In 2019, the Springboks won their third Rugby World Cup under the leadership of the game’s first black captain, Siya Kolisi. They were inspired by the mantra Stronger Together. Just like it did after “Madiba magic” delivered its first World Cup triumph in 1995, a nation, and by nation I mean politicians, administrators, players and some fans became entranced with how possession of the Webb Ellis Cup for the next four years can only unify the country.
SA sport is anything but unified. Whether it was white former cricket players having cardiac arrests over the notion of cricket supporting Black Lives Matter, or two RWC winners and six of their compatriots donning an anti-racism T-shirt but standing resolute against a bow to Black Lives Matter on a rugby field in England. The common denominator on matters arising on the field? Race dynamics. Funny thing that, for a nation who wrote the book on reconciliation with democracy derived not by the barrel of a gun but by discussions which ended decades of tyranny and encoded racial hatred.
This past Saturday, the Proteas national team coach completed something known as a culture camp with the men’s senior team at a private game resort in Skukuza. Mark Boucher is yet to speak publicly on claims from former players like Makhaya Ntini of being “othered” in a team culture he was an integral part of. The mind boggles how Boucher has dealt with his side in a wild game park on the reality that not all animals are equal.
To Cricket South Africa’s credit, they have built on the pain of racism expressed in the media by a long list of former black players by hosting the first of hopefully many meetings for social justice. A forum set up for all players to assemble and simply recount their experiences in a safe space.
Away from that seemingly wholesome process, SA cricket is in a boardroom mess with the president and CEO resigning just days ahead of an elective AGM. This makes any step in the right direction, like these social justice meetings, even more crucial.
The fact that this process was never transferred into smaller specific sectors of our society like sport in any real way was a classic case of putting the cart before the horse and now, mixed metaphor or not, the chickens have come home to roost.
It is in brief, a copycat of a process this democracy of ours deemed necessary as a by-product of a non-racial franchise. It was called the Truth and Reconciliation Commission. The fact that this process was never transferred into smaller specific sectors of our society like sport in any real way was a classic case of putting the cart before the horse. And now, mixed metaphor or not, the chickens have come home to roost.
Why would this process be of any salient value to sport and the broader South African society, you may ask? Let’s assume that in addition to finding out literally where the bodies were buried from the 1,500 men and women who owned up to their apartheid crimes through the TRC, the purple-robed Archbishop Desmond Tutu also had the added responsibility of delving into so-called normal sport in an abnormal society.
Let’s imagine for one second that someone like globally celebrated golfer Gary Player was summoned to appear, or even better that he voluntarily submitted himself to the process. Now, let our mind’s eye play out the scene as advocate Dumisa Ntsebeza interrogates the golfer who won a career grand slam, about his own words: “I must say now, and clearly, that I am of the South Africa of Verwoerd and apartheid.”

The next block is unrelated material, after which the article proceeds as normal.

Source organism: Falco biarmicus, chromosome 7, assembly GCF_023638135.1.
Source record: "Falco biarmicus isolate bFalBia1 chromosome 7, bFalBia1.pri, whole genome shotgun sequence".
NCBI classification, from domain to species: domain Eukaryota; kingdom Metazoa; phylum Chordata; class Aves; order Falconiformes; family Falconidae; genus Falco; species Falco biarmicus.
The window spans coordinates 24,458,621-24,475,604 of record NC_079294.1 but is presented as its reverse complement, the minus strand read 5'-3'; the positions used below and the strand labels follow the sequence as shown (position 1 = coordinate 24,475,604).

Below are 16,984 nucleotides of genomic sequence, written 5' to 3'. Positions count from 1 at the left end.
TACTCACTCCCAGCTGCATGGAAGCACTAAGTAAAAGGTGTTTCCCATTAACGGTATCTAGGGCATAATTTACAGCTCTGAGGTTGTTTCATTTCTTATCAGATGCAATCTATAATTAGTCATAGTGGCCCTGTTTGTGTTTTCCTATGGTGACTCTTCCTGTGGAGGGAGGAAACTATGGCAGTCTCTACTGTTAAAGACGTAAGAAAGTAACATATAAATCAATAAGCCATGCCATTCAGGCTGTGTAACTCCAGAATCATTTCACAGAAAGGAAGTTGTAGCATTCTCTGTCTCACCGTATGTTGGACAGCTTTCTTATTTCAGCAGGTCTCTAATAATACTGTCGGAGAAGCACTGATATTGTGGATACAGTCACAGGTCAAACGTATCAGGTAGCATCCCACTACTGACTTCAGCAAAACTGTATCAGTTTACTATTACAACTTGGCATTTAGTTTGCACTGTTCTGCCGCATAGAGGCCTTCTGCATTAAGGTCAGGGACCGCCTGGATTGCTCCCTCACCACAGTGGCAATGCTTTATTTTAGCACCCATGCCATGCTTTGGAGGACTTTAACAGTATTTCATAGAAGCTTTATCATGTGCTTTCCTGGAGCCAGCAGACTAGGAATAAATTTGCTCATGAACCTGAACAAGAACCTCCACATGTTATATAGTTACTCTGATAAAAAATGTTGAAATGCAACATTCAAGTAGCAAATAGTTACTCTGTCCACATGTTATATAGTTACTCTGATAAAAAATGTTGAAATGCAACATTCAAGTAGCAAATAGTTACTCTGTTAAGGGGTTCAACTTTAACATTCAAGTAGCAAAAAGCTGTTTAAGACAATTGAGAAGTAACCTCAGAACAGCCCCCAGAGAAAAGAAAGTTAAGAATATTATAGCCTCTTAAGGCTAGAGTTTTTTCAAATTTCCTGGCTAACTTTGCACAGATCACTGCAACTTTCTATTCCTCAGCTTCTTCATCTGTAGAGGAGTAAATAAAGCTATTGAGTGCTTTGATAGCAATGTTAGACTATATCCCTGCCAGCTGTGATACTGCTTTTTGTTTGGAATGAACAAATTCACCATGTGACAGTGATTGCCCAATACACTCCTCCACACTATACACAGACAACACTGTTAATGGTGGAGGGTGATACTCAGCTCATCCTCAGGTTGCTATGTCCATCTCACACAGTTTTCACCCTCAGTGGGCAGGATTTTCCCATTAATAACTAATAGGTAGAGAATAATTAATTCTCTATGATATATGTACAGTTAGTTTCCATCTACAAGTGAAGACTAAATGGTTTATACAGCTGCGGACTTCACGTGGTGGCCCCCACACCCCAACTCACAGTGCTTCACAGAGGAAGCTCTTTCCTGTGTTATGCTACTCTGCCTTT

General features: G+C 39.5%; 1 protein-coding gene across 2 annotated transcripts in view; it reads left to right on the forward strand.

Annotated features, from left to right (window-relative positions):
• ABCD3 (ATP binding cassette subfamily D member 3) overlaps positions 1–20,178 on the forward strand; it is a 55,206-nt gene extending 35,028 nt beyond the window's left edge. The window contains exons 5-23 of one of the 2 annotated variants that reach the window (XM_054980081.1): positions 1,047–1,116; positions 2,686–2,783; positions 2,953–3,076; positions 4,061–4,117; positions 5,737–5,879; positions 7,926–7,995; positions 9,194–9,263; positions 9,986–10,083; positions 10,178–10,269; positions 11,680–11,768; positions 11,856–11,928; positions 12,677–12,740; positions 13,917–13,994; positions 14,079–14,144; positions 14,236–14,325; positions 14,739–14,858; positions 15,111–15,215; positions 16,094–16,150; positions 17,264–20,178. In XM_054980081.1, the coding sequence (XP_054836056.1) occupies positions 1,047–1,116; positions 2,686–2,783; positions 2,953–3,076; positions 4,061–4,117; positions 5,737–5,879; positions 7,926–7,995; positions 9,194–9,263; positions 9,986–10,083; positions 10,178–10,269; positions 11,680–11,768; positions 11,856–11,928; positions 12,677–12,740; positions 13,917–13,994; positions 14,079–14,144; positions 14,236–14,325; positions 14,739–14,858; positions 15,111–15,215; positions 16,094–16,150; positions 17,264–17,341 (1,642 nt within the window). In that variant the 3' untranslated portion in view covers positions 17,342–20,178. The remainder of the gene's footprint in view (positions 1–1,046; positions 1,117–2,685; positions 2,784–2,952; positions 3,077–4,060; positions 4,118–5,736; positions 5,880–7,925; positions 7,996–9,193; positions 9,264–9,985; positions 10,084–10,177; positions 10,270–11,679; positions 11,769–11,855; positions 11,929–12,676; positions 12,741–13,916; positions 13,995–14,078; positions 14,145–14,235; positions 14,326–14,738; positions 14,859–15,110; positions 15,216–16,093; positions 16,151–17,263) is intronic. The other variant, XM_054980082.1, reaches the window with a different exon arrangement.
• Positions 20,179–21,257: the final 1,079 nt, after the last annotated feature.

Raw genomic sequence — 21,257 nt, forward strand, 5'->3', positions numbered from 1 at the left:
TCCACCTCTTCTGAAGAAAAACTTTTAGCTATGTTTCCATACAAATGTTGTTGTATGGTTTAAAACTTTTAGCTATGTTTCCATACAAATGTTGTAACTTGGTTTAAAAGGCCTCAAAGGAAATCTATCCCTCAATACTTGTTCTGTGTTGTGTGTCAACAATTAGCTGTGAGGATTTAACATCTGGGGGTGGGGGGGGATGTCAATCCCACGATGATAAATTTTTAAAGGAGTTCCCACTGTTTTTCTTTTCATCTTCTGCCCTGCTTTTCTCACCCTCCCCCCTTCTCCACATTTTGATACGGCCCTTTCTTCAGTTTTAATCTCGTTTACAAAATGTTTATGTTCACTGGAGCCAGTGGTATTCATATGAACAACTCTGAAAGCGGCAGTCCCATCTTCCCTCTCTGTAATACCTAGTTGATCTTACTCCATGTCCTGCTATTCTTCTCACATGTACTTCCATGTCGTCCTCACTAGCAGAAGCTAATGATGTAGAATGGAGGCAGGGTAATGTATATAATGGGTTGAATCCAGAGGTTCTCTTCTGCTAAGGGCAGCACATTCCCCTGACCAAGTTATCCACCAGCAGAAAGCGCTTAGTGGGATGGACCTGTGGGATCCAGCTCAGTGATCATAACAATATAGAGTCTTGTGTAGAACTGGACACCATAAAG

Those words were published in 1966 in his book Grand Slam Golf. How much would we have learnt as a post-apartheid nation from an interrogation into Gary Player’s directorship of something called the Committee for Fair Sport? The CFS was a creation of apartheid propagandist and secretary of Information Eschel Rhoodie, purported to have spent the equivalent of R14-million in modern times on countering the sporting boycotts which eventually led to the racist regime’s international sporting isolation.
‘So when you defended apartheid I don’t think you did it because you were an evil man or a racist. You did it because you honestly thought you were doing the right thing.’
And then finally, let’s imagine Ntsebeza asking the critical question:
“Do you, Mr Player, now and forever admit being an apartheid apologist and do you, Mr Player still uphold those values?”
Ultimately, by putting the cart before the horse, so to speak, people like Player have never publicly been forced to answer these questions. The closest he has come from perusing what is in the public domain stems from an interview conducted with media professor Govin Reddy published in the Mail & Guardian in 2004. Reddy asked the Black Knight the following:
“So when you defended apartheid I don’t think you did it because you were an evil man or a racist. You did it because you honestly thought you were doing the right thing.”
Player responded, reportedly after a long pause and a nod of the head:
“You know Govin, I think you are right.”
In summation, do we not owe it to ourselves and future generations of athletes to finally transcend the 240 characters of Twitter as the main space to interrogate our feelings, suspicions and defences of our tribes?
Unity in Diversity means nothing if that unity is not embedded in the real lived experiences of all who came before us.
After all, one man’s hero is another man’s villain. One man’s freedom fighter is another man’s terrorist. South African cricket and sport in its entirety can allow those dichotomies to perpetually filter on to the playing field at its own peril, or it can finally have a real and meaningful conversation about the past and the present. A true unified future depends on it. DM